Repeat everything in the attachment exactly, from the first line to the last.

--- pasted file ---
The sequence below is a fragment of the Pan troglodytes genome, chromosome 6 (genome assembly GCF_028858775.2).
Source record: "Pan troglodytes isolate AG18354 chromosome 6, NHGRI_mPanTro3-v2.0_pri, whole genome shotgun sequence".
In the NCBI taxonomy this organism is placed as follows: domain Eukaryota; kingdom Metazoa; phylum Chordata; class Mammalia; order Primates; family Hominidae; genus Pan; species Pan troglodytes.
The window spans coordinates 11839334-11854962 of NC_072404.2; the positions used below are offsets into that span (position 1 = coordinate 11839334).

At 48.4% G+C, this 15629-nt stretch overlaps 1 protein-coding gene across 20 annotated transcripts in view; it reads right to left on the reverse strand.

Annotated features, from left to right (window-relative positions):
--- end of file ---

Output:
The sequence below is a fragment of the Pan troglodytes genome, chromosome 6 (genome assembly GCF_028858775.2).
Source record: "Pan troglodytes isolate AG18354 chromosome 6, NHGRI_mPanTro3-v2.0_pri, whole genome shotgun sequence".
In the NCBI taxonomy this organism is placed as follows: domain Eukaryota; kingdom Metazoa; phylum Chordata; class Mammalia; order Primates; family Hominidae; genus Pan; species Pan troglodytes.
The window spans coordinates 11839334-11854962 of NC_072404.2; the positions used below are offsets into that span (position 1 = coordinate 11839334).

At 48.4% G+C, this 15629-nt stretch overlaps 1 protein-coding gene across 20 annotated transcripts in view; it reads right to left on the reverse strand.

Annotated features, from left to right (window-relative positions):